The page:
The Lord God who reigns in heaven is a man. He is identified with us. The Lord God of all creation, the Lord God of the angels in heaven, and the Lord God who holds the universes in His hand—the Lord God in heaven is a man!
Now in the glorification of the Lord in His resurrection, He is the same Lord Jesus. May I point that out dramatically in the resurrection day of our Lord? In His habits and in His characteristics, He was just the same. He was still a man. As He was a man born to the Virgin Mary; a man who lived, and suffered, and died as we live, suffer, and die—so our Lord was a man identified with us. And, in His resurrection, He is still that same man!
For example, in John chapter 20, verses [4-6], the apostle John runs to the tomb, and he stops, hesitant, but Simon Peter, his friend, who is running with him—and the younger man outrunning the older man—when Simon Peter comes to the tomb, instead of pausing in reverence or timidity, Simon Peter brushly just runs right inside [John 20:4-6]. And then John says he entered in. And when he saw the napkin folded in a place by itself, John writes in chapter 20, verses 7 and 8, that when he saw that napkin folded in a place by itself, he believed that Jesus was alive [John 20:7-8]. What John means by that is he had seen Jesus time and again, and again, break bread. They had eaten together. And Jesus had a way of folding a napkin. And when John saw that napkin folded in just the way that Jesus did it, he knew the Lord was alive. Jesus had done that! Jesus was raised from the dead! And he believed, John says, when he saw that napkin folded as only Jesus would fold it.
Look again: in that same twentieth chapter of the Book of John, Mary Magdalene is weeping. And she is so distressed because the body of our Lord has disappeared. She thinks someone has stolen it—has taken it away surreptitiously. And Mary in the garden is weeping. And while she is weeping, a Man comes. She supposes Him to be the gardener. But when He speaks to her, He pronounces her name, and immediately she recognizes Him as the same Lord Jesus, raised now from the dead. Jesus had a way of pronouncing her name unlike the pronunciation of anyone else. And in His resurrected life, He was still the same. She recognized Him by the way He pronounced her name—“Mary” [John 20:11-16].
Look again in the twenty-fourth chapter of the Gospel of [Luke]. While the disciples are together, Jesus suddenly—beginning at verse  and following—Jesus suddenly appears in their midst. And they are affrighted. They think they are seeing an apparition. They are looking upon a spirit—not a man, not somebody real, but a spirit, an apparition, a ghost. And they are terrified! And Jesus says to them, “Do not be afraid. Do not be afraid, for it is I. And, lest you doubt that it is I, handle Me and see that it is I Myself; for a ghost hath not flesh and bones as ye see Me have” [Luke 24:36-39].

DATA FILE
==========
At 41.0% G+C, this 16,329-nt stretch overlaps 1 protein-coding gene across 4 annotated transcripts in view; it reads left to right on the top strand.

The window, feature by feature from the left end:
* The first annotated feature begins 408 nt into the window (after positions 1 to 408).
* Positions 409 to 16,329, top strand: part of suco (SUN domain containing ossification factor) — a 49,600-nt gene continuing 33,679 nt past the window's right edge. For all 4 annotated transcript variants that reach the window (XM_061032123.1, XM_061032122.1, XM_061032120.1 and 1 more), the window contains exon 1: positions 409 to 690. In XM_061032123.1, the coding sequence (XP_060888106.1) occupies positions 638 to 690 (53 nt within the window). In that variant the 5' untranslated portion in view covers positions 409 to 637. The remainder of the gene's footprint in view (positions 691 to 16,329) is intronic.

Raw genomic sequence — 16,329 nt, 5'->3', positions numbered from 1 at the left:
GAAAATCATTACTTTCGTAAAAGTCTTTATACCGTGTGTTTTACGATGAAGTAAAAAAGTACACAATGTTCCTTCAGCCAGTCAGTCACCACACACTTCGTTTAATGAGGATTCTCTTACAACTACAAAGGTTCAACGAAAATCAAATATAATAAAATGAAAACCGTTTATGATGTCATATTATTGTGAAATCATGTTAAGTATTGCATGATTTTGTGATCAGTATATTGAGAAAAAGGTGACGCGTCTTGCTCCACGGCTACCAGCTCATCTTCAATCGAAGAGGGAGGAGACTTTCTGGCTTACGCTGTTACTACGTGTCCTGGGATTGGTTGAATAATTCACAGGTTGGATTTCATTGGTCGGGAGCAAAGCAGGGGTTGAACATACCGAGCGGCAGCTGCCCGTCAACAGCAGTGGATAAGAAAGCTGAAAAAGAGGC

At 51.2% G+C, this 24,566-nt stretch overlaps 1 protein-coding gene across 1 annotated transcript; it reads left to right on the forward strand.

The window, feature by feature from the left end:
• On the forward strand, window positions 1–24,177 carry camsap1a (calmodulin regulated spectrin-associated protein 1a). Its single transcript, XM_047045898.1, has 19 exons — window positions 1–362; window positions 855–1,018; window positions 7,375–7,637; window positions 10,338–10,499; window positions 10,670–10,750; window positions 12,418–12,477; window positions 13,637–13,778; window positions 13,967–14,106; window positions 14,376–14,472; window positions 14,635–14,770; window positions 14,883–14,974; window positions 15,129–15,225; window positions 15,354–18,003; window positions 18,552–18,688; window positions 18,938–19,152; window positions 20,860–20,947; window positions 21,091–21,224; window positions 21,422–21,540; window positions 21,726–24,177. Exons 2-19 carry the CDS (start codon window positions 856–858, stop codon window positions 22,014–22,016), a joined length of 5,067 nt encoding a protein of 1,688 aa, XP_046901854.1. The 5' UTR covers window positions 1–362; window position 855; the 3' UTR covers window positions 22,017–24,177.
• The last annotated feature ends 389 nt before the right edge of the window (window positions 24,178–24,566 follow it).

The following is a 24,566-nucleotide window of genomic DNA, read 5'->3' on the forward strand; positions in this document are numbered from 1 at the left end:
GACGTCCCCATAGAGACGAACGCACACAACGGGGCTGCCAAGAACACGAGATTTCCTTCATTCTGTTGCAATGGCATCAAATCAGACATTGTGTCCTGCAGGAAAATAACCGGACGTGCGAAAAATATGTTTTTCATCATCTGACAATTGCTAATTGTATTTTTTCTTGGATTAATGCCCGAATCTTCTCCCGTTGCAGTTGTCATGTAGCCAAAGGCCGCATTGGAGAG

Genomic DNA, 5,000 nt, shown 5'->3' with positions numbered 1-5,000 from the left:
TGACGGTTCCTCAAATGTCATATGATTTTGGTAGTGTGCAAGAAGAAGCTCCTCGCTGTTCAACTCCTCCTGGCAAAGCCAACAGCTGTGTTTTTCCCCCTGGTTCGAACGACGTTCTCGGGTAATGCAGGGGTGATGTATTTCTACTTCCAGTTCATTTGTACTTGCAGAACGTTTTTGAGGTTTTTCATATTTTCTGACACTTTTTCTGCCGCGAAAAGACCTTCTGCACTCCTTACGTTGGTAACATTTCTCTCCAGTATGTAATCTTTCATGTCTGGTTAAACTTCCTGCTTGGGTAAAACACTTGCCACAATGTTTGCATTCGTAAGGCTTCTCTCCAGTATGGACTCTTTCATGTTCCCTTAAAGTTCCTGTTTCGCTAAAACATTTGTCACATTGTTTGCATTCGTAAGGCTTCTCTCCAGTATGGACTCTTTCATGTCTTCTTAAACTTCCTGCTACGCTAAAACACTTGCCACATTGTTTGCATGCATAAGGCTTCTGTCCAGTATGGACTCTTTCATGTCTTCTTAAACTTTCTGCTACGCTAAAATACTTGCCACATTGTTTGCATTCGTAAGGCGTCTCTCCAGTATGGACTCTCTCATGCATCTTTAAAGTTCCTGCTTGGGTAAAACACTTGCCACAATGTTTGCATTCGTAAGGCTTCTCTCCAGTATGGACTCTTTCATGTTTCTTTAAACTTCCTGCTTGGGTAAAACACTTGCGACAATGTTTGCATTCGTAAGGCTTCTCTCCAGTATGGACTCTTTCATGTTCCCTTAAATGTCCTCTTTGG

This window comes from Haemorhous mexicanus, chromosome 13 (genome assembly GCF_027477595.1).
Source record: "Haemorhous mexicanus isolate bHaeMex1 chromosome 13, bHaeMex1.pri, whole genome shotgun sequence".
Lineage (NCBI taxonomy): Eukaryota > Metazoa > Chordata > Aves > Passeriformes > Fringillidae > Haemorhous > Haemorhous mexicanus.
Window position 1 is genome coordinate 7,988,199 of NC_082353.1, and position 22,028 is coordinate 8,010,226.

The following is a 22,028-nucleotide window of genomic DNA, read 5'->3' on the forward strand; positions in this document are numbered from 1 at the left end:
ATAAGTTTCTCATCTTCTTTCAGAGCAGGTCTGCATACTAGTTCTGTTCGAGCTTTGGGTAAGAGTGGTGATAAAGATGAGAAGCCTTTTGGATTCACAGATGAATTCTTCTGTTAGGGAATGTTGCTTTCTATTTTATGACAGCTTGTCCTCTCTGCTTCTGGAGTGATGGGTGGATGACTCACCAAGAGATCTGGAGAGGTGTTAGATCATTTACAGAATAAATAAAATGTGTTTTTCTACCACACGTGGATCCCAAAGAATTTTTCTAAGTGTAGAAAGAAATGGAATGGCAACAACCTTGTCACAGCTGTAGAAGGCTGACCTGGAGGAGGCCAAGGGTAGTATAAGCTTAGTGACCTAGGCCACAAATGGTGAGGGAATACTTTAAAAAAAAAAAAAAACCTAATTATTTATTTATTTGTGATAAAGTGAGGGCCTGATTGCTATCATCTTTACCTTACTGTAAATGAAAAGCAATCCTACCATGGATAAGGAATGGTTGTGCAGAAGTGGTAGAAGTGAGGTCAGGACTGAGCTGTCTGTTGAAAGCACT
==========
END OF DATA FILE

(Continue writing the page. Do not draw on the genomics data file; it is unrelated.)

Or look again in the twentieth chapter of the Gospel of John. Thomas says, “I do not believe people rise from the dead. And I certainly do not believe He is alive—resurrected!” And while he is disavowing that faith in the resurrected, living Lord, the Lord Himself appears; and He says to Thomas, “So you will not believe unless you put your finger in the scars in My hand; and you will not believe unless you thrust your hand into My side. Thomas, come, put your finger in the scars in My hands. And take your hand and thrust it into the riven, spear scar of My side; and be not faithless, but believing” [John 20:24-27]. The same Lord Jesus raised from the dead, He has scars in His hands, and He has a great, riven scar in His side from the piercing of a Roman spear [John 19:34]. He is the same Lord Jesus!
May I take time just to point out one other? In the last chapter, the twenty-fourth chapter of the Book of Luke, there is the story of two, Cleopas and an unnamed disciple, who are walking on the way home to Emmaus [Luke 24:13-35]. And they are sad. They are bereaved. They are crushed. They have seen their Lord crucified. They have seen Him die. And they have seen Him buried in a rock sepulcher and a great stone covering the opening and a Roman seal on that stone.
And as they walk along, they are sad. And one of them says to the other: “You know, I have heard, I have heard that He is raised from the dead, but dead people do not rise, and I do not believe that He is risen.”
And as they walk along and are talking together, suddenly Jesus joins the two. But their eyes are hidden that they do not recognize Him [Luke 24:13-16]. And as they walk along and talk, they come to the place where they abide for the evening. And they invite Him to come and to eat supper with them. And the stranger comes in and sits down, and they recognize Him by the way He said the blessing [Luke 24:28-31]. Jesus had a certain way—such as folding up a napkin or pronouncing the name of “Mary”—He had a certain way of saying the blessing. And when He blessed the supper they were about to share, they recognized Him by the way that He said the blessing.